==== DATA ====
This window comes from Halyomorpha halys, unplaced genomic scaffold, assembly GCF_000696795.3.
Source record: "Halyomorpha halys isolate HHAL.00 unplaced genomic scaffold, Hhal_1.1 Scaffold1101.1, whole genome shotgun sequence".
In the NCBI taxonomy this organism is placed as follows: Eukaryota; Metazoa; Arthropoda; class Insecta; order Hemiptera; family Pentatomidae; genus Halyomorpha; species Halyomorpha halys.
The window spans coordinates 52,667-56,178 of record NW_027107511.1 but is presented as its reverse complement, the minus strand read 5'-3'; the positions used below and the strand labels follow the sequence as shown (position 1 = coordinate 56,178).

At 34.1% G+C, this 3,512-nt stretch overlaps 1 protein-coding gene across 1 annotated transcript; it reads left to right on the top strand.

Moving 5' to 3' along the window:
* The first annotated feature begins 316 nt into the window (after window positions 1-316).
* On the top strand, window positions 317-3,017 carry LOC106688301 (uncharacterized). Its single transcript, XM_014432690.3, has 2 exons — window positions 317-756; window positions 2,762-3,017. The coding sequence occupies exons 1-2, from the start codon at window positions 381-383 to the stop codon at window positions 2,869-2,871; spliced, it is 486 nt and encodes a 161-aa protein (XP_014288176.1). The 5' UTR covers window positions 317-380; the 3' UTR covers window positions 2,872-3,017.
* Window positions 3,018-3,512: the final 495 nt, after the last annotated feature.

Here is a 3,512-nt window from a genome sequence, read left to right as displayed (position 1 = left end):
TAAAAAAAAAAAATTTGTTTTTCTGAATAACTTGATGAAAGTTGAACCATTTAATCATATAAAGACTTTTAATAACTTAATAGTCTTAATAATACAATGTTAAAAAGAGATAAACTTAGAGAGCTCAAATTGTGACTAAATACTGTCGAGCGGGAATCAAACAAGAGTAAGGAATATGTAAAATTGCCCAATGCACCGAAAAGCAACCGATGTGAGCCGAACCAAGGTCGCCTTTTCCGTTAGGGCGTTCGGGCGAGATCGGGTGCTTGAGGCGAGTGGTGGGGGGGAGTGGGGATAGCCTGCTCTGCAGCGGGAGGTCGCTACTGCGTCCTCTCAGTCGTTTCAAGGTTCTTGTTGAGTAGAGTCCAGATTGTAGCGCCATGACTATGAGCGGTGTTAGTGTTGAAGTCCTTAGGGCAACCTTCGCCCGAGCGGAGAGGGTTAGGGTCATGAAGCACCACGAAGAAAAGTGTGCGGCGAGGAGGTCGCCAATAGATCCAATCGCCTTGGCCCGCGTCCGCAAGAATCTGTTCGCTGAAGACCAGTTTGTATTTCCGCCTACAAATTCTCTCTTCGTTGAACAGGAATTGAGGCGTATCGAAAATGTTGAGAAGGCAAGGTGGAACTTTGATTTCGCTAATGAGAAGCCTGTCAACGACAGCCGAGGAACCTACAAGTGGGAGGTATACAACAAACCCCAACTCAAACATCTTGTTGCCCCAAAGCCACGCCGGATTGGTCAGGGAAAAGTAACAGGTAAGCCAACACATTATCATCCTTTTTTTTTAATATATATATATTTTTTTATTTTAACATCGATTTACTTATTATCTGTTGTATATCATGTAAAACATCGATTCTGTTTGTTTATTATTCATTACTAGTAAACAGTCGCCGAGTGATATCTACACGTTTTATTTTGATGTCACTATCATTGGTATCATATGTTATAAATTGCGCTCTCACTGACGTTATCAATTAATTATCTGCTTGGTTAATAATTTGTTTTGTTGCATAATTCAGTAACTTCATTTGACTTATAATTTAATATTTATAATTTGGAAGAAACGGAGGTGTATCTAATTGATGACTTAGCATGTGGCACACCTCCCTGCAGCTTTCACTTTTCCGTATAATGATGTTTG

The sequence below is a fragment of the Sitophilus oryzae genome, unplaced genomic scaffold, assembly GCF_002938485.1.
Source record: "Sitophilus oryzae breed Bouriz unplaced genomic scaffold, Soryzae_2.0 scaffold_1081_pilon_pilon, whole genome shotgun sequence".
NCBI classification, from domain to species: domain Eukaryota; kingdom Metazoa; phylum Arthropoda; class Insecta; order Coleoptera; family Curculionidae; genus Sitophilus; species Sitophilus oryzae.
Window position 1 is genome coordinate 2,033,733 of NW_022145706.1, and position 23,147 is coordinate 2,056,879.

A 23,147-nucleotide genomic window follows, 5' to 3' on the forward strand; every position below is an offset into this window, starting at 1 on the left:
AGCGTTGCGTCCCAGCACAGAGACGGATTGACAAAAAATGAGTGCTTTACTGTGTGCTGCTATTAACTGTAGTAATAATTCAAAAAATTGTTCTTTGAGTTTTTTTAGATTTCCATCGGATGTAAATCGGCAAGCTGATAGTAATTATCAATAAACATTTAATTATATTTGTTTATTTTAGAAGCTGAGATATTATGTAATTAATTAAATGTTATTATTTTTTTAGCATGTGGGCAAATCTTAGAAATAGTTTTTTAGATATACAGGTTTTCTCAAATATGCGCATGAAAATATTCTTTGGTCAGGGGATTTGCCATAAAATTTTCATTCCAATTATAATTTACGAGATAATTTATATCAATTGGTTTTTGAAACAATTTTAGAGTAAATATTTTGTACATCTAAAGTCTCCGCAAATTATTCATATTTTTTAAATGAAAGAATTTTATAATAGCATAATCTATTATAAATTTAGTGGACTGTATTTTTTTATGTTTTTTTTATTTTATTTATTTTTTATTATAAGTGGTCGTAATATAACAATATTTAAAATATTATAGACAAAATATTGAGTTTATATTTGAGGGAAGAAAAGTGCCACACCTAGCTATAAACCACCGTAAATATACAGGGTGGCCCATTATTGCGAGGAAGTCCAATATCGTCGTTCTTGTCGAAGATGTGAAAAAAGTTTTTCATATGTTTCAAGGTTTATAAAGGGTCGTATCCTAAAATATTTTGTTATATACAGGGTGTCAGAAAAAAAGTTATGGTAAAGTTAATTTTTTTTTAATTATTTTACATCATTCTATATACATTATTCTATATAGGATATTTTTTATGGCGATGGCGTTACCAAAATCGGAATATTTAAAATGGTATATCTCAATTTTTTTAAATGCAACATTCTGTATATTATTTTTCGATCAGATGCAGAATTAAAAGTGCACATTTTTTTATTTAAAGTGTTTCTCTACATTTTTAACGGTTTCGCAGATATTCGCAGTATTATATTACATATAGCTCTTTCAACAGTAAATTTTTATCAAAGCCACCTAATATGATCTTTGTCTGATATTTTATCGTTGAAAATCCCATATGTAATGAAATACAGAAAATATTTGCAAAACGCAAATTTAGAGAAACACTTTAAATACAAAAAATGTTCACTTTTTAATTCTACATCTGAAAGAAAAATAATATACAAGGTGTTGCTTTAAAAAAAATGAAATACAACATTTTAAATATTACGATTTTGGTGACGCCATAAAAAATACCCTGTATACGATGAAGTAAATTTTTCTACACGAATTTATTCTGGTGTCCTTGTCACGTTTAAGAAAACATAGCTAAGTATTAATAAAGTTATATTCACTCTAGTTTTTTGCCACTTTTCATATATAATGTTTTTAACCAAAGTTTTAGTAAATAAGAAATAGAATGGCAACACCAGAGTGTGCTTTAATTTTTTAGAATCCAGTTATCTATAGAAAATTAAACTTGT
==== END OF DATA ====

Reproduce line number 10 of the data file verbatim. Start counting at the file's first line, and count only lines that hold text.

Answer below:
Here is a 3,512-nt window from a genome sequence, read left to right as displayed (position 1 = left end):